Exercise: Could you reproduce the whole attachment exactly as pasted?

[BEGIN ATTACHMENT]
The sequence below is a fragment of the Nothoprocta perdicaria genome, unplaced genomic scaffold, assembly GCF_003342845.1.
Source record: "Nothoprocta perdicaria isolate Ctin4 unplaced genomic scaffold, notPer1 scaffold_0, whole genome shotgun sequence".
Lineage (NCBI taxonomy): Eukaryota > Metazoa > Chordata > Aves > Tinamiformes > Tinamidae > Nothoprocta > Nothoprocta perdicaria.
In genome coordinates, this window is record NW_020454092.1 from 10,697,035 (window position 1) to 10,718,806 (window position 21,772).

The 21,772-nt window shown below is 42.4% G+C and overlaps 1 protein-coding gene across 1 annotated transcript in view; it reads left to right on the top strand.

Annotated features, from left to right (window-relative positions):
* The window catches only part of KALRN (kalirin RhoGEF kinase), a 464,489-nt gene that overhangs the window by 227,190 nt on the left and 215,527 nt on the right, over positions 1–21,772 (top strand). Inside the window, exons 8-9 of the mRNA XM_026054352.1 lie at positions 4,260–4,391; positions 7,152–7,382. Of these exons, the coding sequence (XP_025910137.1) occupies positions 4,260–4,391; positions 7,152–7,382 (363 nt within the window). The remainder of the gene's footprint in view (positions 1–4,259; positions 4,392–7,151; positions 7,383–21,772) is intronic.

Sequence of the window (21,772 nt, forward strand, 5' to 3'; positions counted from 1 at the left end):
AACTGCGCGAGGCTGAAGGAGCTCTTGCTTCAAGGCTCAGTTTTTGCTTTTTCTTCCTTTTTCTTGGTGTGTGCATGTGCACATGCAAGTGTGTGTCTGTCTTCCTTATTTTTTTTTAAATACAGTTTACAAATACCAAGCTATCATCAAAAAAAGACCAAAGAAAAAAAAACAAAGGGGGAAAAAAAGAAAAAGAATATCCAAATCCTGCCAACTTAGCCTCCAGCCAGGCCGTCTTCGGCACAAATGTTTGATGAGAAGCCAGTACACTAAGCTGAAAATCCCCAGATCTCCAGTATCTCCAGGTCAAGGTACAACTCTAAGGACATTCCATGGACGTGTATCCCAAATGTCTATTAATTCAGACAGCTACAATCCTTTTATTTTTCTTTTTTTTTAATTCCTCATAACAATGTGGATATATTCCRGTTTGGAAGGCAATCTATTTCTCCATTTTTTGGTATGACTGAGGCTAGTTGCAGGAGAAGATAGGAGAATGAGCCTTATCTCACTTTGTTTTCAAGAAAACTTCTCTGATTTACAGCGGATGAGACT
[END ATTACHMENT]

The sequence below is a fragment of the Nothoprocta perdicaria genome, unplaced genomic scaffold, assembly GCF_003342845.1.
Source record: "Nothoprocta perdicaria isolate Ctin4 unplaced genomic scaffold, notPer1 scaffold_0, whole genome shotgun sequence".
Lineage (NCBI taxonomy): Eukaryota > Metazoa > Chordata > Aves > Tinamiformes > Tinamidae > Nothoprocta > Nothoprocta perdicaria.
In genome coordinates, this window is record NW_020454092.1 from 10,697,035 (window position 1) to 10,718,806 (window position 21,772).

The 21,772-nt window shown below is 42.4% G+C and overlaps 1 protein-coding gene across 1 annotated transcript in view; it reads left to right on the top strand.

Annotated features, from left to right (window-relative positions):
* The window catches only part of KALRN (kalirin RhoGEF kinase), a 464,489-nt gene that overhangs the window by 227,190 nt on the left and 215,527 nt on the right, over positions 1–21,772 (top strand). Inside the window, exons 8-9 of the mRNA XM_026054352.1 lie at positions 4,260–4,391; positions 7,152–7,382. Of these exons, the coding sequence (XP_025910137.1) occupies positions 4,260–4,391; positions 7,152–7,382 (363 nt within the window). The remainder of the gene's footprint in view (positions 1–4,259; positions 4,392–7,151; positions 7,383–21,772) is intronic.

Sequence of the window (21,772 nt, forward strand, 5' to 3'; positions counted from 1 at the left end):
AACTGCGCGAGGCTGAAGGAGCTCTTGCTTCAAGGCTCAGTTTTTGCTTTTTCTTCCTTTTTCTTGGTGTGTGCATGTGCACATGCAAGTGTGTGTCTGTCTTCCTTATTTTTTTTTAAATACAGTTTACAAATACCAAGCTATCATCAAAAAAAGACCAAAGAAAAAAAAACAAAGGGGGAAAAAAAGAAAAAGAATATCCAAATCCTGCCAACTTAGCCTCCAGCCAGGCCGTCTTCGGCACAAATGTTTGATGAGAAGCCAGTACACTAAGCTGAAAATCCCCAGATCTCCAGTATCTCCAGGTCAAGGTACAACTCTAAGGACATTCCATGGACGTGTATCCCAAATGTCTATTAATTCAGACAGCTACAATCCTTTTATTTTTCTTTTTTTTTAATTCCTCATAACAATGTGGATATATTCCRGTTTGGAAGGCAATCTATTTCTCCATTTTTTGGTATGACTGAGGCTAGTTGCAGGAGAAGATAGGAGAATGAGCCTTATCTCACTTTGTTTTCAAGAAAACTTCTCTGATTTACAGCGGATGAGACT